An anonymous reader writes: Research on the Greek island of Crete suggests that one of Europe's earliest civilisation [Alantis], which flourished until about 3,500 years ago, was destroyed by a giant tsunami.
From the article:
"The ancient Minoans were building palaces, paved streets and sewers, while most Europeans were still living in primitive huts.
But around 1500BC the people who spawned the myths of the Minotaur and the Labyrinth abruptly disappeared. Now the mystery of their cataclysmic end may finally have been solved.
A group of scientists have uncovered new evidence that the island of Crete was hit by a massive tsunami at the same time that Minoan culture disappeared.
"The geo-archaeological deposits contain a number of distinct tsunami signatures," says Dutch-born geologist Professor Hendrik Bruins of the Ben-Gurion University of the Negev in Israel.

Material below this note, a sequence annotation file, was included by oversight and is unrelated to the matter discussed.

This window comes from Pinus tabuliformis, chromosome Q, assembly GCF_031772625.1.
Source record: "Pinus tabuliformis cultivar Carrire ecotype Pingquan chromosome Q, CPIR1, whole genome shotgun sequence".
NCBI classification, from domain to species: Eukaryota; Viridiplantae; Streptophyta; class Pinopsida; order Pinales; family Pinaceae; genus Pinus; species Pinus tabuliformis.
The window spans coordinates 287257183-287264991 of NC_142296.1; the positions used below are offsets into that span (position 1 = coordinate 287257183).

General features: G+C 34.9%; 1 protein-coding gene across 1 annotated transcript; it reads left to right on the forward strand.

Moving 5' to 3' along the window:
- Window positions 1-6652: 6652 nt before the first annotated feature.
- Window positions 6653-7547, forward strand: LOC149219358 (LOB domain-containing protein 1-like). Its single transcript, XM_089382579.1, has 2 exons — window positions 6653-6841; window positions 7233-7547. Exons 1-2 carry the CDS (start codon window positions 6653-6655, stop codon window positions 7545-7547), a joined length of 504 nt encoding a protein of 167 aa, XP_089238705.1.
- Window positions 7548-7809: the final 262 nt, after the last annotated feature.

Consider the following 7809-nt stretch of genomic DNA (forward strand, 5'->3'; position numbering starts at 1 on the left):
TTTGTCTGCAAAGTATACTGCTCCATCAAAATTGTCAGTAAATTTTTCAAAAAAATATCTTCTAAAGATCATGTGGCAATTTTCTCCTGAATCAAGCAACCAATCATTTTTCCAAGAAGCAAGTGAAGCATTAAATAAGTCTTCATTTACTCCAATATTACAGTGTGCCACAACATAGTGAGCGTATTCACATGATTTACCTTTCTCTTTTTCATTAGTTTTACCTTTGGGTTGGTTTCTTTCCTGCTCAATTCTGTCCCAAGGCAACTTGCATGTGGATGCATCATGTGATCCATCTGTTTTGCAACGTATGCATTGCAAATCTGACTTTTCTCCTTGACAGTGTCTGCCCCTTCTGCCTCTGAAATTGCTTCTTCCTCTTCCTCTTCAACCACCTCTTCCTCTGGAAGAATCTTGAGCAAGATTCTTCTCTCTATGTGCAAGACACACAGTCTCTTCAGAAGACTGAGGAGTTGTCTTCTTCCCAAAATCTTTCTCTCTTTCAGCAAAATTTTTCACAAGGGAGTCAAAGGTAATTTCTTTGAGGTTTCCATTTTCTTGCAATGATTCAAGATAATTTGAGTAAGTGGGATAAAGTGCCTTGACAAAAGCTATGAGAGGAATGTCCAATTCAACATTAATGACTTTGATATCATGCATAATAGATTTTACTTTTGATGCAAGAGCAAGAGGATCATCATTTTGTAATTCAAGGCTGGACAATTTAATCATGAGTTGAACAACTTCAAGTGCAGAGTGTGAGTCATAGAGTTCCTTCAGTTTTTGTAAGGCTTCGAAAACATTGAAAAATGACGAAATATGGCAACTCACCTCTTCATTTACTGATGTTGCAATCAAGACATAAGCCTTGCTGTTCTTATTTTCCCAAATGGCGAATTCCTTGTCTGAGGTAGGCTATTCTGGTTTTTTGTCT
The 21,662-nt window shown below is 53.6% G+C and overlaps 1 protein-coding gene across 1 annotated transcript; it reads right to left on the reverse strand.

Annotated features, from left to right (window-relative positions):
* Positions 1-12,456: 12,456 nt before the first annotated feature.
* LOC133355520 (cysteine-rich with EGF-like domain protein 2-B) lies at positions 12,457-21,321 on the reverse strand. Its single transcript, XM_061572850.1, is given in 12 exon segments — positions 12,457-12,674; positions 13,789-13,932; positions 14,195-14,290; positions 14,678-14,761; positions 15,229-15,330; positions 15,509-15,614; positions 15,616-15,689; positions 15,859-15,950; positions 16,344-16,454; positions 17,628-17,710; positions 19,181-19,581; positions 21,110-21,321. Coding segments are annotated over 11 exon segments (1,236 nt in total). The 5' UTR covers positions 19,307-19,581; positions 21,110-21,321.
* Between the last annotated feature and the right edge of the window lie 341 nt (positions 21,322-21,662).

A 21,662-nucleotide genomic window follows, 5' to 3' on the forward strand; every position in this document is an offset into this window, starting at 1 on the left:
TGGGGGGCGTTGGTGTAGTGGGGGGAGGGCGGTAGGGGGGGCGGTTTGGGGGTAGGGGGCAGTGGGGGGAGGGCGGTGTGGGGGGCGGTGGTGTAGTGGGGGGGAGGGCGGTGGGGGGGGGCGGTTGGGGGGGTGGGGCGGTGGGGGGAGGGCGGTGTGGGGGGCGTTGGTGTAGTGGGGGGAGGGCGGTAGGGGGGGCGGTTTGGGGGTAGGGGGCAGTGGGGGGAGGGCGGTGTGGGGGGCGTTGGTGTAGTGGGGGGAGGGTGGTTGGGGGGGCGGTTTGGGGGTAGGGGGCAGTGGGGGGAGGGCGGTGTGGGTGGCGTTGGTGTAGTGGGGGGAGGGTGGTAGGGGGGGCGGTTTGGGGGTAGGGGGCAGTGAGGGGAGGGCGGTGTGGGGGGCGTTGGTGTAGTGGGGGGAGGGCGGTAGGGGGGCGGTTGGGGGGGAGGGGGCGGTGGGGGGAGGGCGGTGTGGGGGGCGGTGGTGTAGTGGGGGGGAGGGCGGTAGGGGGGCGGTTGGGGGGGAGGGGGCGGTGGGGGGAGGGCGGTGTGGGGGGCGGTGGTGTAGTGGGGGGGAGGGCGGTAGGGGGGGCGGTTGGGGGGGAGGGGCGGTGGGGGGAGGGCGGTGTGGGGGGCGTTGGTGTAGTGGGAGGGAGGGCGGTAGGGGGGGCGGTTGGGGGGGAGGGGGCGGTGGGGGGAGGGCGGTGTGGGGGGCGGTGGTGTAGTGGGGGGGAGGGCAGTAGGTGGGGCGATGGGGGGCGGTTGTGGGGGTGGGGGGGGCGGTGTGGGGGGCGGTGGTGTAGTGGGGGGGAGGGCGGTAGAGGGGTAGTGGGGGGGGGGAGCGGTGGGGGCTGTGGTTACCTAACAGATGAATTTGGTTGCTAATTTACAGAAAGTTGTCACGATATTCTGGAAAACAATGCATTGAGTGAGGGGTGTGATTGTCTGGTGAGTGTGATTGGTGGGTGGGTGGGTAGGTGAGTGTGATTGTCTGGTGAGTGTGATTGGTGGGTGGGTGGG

"Minoan building material, pottery and cups along with food residue such as isolated animal bones were mixed up with rounded beach pebbles and sea shells and microscopic marine fauna.
"The latter can only have been scooped up from the sea-bed by one mechanism — a powerful tsunami, dumping all these materials together in a destructive swoop," says Professor Bruins.
The deposits are up to seven metres above sea level, well above the normal reach of storm waves.
"An event of ferocious force hit the coast of Crete and this wasn't just a Mediterranean storm," says Professor Bruins.
The wave would have been as powerful as the one that devastated the coastlines of Thailand and Sri Lanka on Boxing day 2004 leading to the loss of over 250,000 lives.
But if this evidence is so clear why has it not been discovered before now?
Tsunami expert Costas Synolakis, from the University of Southern California, says that the study of ancient tsunamis is in its infancy and people have not, until now, really known what to look for.